Experts warn of geopolitical competition for technological dominance
On Wednesday (October 18th), the Bundestag's Digital Committee discussed the international digital strategy in a public hearing together with invited experts. The Federal Ministry for Digital and Transport (BMDV) plans to present the strategy by the end of the year.
The cross-departmental strategy is intended to bring together Germany's key international and digital issues in order to make Germany more internationally competitive. Experts warn that Germany should pay particular attention to shaping international standards more strongly.
“We are in the midst of a geopolitical competition for technological dominance between the US and China. This is a major challenge for Germany and the EU, but also for countries in the global south, which are often the pawns of interests here,” emphasized Geraldine de Bastion, founder of the international network Global Innovation Gathering, to the committee.
In order to counteract political power struggles at the international level, the federal government should advocate for the development of digital technologies “alongside democratic, liberal values and campaign for compliance with human rights in the digital space,” said Julian Ringhof, policy officer at the EU Commission.
Geopolitical confrontation in multilateral forums
The geopolitical disputes between the USA and China represent a major challenge for Germany and the EU. International trade in critical digital technologies is increasingly dominated by the two major powers.
“Authoritarian states use digital technologies to consolidate their power. Some of them, especially China and Russia, combine this with the goal of reshaping the global digital order according to their ideas,” explained Dr. Daniel Völksen, Science and Politics Foundation (SWP), during the hearing.
For several years now, international forums such as the organizations for Internet governance or technical standardization have been the scene of political power struggles, according to Ringhof.
“It is often about the competition between liberal democratic approaches and authoritarian approaches. Of course, all of this has enormous effects on Germany and the EU,” said Ringhof.
For example, some states are trying to reshape the global digital order in a more authoritarian way through the United Nations.
“The United Nations is increasingly blocked and the willingness for global cooperation is extremely low. If you look at this international environment, it becomes even clearer why Germany needs a clear strategic line here,” added Völksen.
“On the one hand, this is about preventing human rights protection mechanisms from being weakened, for example in the context of the current negotiations on the so-called Cybercrime Convention,” says Völksen.
The proposal for a convention to combat cybercrime was proposed by Russia at the end of 2017. The resolution, adopted in November 2019 despite opposition from EU countries, the United States and other democracies, received support from Belarus, Cambodia, China, North Korea, Myanmar, Nicaragua and Venezuela.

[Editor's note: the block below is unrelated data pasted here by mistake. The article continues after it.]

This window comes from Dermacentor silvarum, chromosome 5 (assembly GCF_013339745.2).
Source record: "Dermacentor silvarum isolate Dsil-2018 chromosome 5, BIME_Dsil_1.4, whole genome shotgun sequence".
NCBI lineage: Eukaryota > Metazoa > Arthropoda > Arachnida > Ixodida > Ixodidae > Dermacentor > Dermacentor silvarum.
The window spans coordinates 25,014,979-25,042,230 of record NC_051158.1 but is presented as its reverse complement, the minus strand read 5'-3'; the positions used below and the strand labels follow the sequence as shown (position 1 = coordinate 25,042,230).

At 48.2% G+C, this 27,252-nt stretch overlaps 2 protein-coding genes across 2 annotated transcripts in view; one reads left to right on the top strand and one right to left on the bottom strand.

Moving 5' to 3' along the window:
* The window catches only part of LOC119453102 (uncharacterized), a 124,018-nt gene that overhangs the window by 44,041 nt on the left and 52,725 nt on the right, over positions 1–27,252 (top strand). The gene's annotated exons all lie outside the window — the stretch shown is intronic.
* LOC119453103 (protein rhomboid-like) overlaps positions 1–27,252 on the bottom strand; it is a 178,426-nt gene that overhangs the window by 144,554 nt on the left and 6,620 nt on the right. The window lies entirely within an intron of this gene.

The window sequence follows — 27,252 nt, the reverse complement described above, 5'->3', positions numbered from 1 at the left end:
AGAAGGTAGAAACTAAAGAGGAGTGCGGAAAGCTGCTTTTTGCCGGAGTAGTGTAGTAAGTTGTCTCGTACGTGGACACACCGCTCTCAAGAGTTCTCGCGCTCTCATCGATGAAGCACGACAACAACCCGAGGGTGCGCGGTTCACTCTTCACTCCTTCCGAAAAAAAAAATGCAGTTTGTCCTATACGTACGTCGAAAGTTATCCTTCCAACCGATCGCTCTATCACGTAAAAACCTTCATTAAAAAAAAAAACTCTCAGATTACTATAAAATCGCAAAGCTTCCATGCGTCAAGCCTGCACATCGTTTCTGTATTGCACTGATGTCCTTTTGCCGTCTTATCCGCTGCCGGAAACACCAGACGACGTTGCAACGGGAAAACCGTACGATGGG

The April negotiation in particular reflected the conflicts between the two camps. Human rights organizations expressed concern that the Convention would become a free pass for law enforcement agencies to access personal data without independent or judicial oversight and to interfere with the right to privacy through electronic surveillance.
“In the current situation, however, it is actually a matter of first preventing a further strengthening of authoritarian ideas of order and of preserving the institutional prerequisites for more sophisticated forms of cooperation in the medium and longer term,” said Völksen.
European standard setting
The aim of the strategy is, among other things, to establish uniform technical norms and standards.
“We should definitely make sure that we integrate a German international digital policy strategy into the European solutions that are being worked on,” added Klaus-Heiner Röhl from the German Economic Institute.
In addition to Germany, the EU is also trying to counter growing international competition in standard setting with its new standardization strategy .
Nevertheless, the USA and China continue to gain ground in international standard setting. For example, China is trying to set international standards for emerging technologies such as artificial intelligence and 5G with the China Standards 2035 plan.
“But it also means, especially from our point of view, providing financial support for SMEs that want to get involved in these standardization committees,” added Christoph Tovar, Bitkom consultant for international affairs and innovation policy.
De Bastion also suggested opening research and innovation programs such as Horizon Europe to collaborations and cooperation with partners from the global south and establishing common data spaces for research and innovation.
If Germany and the EU want to make a clearer commitment to democracy and self-determination, then “German international digital policy should consciously set priorities and incorporate them more strongly at the European level,” advised Dr. Julia Pohle from the Berlin Science Center for Social Research.